Tuesday, November 21, 2006
The 5,300 mostly female, mostly Latino janitors represented by the Service Employees International Union will see their wages rise from $5.30 per hour on average to $7.75 by Jan. 1, 2009. Their shifts will also lengthen to six hours, as opposed to four hours or less, over the next three years, according to the agreement. They will be offered health coverage in 2009 for $20 a month for individuals, $175 for families. The janitors ratified the agreement Monday night at the city's convention center. They are expected to return to work today. The union said janitors who walked off the job on Oct. 23 will be allowed to return to their jobs. Yesterday's announcement marked the first victory in the right-to-work South for SEIU's long-running Justice for Janitors campaign that has organized low-wage workers at cleaning companies in 29 cities, including Washington. Union and management advocates said it signals a new phase of labor organization in the South. [...] Throughout the strike, the SEIU applied more pressure to the owners of the buildings cleaned by the Houston janitors than to the cleaning contractors that employ them. Building owners ultimately have to absorb the cost of higher wages and benefits for janitors, and the union accused this oil-enriched business community of hoarding energy profits while keeping janitors in poverty.Let's hope the union didn't have to promise not to see the Houston Police Department for false arrest and brutality as part of the agreement.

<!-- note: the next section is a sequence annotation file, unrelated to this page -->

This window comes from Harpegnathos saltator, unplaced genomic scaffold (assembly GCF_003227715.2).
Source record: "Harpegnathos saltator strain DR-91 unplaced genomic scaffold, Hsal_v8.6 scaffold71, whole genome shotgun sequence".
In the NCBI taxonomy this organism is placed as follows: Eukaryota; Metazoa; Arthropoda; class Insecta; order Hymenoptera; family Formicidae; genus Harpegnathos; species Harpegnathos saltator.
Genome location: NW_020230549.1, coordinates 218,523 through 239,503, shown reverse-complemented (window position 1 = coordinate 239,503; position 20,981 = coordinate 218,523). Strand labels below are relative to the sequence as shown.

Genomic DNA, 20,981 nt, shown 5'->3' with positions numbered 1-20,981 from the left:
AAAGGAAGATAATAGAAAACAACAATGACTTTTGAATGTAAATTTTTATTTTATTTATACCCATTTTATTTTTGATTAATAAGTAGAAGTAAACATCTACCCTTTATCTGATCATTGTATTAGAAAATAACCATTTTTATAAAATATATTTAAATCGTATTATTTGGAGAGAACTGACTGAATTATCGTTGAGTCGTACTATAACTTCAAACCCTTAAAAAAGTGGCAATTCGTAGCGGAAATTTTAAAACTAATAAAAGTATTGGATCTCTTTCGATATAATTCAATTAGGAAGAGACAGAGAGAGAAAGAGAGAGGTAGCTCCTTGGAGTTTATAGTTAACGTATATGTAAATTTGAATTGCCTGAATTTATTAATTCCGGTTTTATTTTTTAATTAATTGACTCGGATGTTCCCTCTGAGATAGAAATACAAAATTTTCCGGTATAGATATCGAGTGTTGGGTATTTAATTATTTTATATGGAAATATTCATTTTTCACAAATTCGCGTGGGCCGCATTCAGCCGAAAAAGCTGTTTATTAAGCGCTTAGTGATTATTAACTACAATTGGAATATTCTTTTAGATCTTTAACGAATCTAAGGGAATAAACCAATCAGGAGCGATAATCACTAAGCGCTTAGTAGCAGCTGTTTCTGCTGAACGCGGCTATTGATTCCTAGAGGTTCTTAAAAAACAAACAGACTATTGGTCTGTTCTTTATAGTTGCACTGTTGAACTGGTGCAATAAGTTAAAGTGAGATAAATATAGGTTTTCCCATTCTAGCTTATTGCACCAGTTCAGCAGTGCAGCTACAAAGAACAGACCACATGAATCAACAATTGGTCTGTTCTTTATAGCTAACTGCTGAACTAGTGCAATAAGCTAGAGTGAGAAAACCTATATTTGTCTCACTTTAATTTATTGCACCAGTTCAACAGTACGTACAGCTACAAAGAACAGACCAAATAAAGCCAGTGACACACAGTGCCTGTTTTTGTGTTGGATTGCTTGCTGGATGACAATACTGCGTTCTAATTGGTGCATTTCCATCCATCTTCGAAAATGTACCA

I have always been puzzled by the rightwing's animosity towards unions and collective bargaining. In a truly "free market," isn't labor free to pool their resources?
While I am very glad for all these hard-working people, their gains are chump change compared to the tax cuts Bush gave to Tom Cruise and Paris Hilton.
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